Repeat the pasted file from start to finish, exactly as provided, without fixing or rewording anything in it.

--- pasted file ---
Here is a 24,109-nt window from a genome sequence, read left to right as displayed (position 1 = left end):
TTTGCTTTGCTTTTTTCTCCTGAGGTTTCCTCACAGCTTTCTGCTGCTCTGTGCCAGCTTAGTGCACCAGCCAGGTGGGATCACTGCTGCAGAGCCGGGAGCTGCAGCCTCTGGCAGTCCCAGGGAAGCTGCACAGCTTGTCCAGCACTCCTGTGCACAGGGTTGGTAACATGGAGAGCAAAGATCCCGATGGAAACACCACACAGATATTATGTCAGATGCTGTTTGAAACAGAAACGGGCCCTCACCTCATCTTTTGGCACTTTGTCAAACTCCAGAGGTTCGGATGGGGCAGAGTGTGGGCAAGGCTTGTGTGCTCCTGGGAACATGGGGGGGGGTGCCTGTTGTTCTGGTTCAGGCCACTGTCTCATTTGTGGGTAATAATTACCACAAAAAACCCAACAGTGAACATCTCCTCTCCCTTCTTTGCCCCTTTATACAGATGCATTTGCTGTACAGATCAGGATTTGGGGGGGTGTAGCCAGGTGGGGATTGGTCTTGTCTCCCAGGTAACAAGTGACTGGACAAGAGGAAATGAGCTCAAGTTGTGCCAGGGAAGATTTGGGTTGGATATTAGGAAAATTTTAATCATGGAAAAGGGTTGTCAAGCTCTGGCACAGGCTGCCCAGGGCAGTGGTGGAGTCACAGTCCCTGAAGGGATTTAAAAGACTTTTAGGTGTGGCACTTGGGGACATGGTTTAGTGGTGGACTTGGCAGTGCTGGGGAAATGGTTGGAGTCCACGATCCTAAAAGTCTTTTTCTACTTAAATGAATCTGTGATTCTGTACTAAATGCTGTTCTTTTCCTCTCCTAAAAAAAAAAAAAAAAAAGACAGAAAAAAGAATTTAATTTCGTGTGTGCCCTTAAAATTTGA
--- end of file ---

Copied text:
Here is a 24,109-nt window from a genome sequence, read left to right as displayed (position 1 = left end):
TTTGCTTTGCTTTTTTCTCCTGAGGTTTCCTCACAGCTTTCTGCTGCTCTGTGCCAGCTTAGTGCACCAGCCAGGTGGGATCACTGCTGCAGAGCCGGGAGCTGCAGCCTCTGGCAGTCCCAGGGAAGCTGCACAGCTTGTCCAGCACTCCTGTGCACAGGGTTGGTAACATGGAGAGCAAAGATCCCGATGGAAACACCACACAGATATTATGTCAGATGCTGTTTGAAACAGAAACGGGCCCTCACCTCATCTTTTGGCACTTTGTCAAACTCCAGAGGTTCGGATGGGGCAGAGTGTGGGCAAGGCTTGTGTGCTCCTGGGAACATGGGGGGGGGTGCCTGTTGTTCTGGTTCAGGCCACTGTCTCATTTGTGGGTAATAATTACCACAAAAAACCCAACAGTGAACATCTCCTCTCCCTTCTTTGCCCCTTTATACAGATGCATTTGCTGTACAGATCAGGATTTGGGGGGGTGTAGCCAGGTGGGGATTGGTCTTGTCTCCCAGGTAACAAGTGACTGGACAAGAGGAAATGAGCTCAAGTTGTGCCAGGGAAGATTTGGGTTGGATATTAGGAAAATTTTAATCATGGAAAAGGGTTGTCAAGCTCTGGCACAGGCTGCCCAGGGCAGTGGTGGAGTCACAGTCCCTGAAGGGATTTAAAAGACTTTTAGGTGTGGCACTTGGGGACATGGTTTAGTGGTGGACTTGGCAGTGCTGGGGAAATGGTTGGAGTCCACGATCCTAAAAGTCTTTTTCTACTTAAATGAATCTGTGATTCTGTACTAAATGCTGTTCTTTTCCTCTCCTAAAAAAAAAAAAAAAAAAGACAGAAAAAAGAATTTAATTTCGTGTGTGCCCTTAAAATTTGA